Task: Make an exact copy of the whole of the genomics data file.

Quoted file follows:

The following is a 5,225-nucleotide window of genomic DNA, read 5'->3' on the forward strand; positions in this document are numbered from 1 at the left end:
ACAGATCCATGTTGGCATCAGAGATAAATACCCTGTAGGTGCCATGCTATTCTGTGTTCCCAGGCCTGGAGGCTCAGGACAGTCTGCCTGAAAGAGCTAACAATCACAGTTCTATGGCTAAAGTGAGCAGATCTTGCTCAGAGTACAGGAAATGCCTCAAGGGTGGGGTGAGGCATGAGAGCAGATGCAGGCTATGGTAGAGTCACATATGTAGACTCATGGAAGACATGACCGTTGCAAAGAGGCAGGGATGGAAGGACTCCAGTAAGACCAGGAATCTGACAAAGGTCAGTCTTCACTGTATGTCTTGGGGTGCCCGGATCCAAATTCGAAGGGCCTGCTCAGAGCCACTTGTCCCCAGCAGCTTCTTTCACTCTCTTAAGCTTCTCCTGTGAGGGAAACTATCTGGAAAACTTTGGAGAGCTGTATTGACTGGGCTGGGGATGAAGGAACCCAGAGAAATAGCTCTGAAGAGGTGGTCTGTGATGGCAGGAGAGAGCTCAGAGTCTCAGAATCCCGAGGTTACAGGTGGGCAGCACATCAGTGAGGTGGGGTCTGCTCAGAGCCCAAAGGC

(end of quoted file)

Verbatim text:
The following is a 5,225-nucleotide window of genomic DNA, read 5'->3' on the forward strand; positions in this document are numbered from 1 at the left end:
ACAGATCCATGTTGGCATCAGAGATAAATACCCTGTAGGTGCCATGCTATTCTGTGTTCCCAGGCCTGGAGGCTCAGGACAGTCTGCCTGAAAGAGCTAACAATCACAGTTCTATGGCTAAAGTGAGCAGATCTTGCTCAGAGTACAGGAAATGCCTCAAGGGTGGGGTGAGGCATGAGAGCAGATGCAGGCTATGGTAGAGTCACATATGTAGACTCATGGAAGACATGACCGTTGCAAAGAGGCAGGGATGGAAGGACTCCAGTAAGACCAGGAATCTGACAAAGGTCAGTCTTCACTGTATGTCTTGGGGTGCCCGGATCCAAATTCGAAGGGCCTGCTCAGAGCCACTTGTCCCCAGCAGCTTCTTTCACTCTCTTAAGCTTCTCCTGTGAGGGAAACTATCTGGAAAACTTTGGAGAGCTGTATTGACTGGGCTGGGGATGAAGGAACCCAGAGAAATAGCTCTGAAGAGGTGGTCTGTGATGGCAGGAGAGAGCTCAGAGTCTCAGAATCCCGAGGTTACAGGTGGGCAGCACATCAGTGAGGTGGGGTCTGCTCAGAGCCCAAAGGC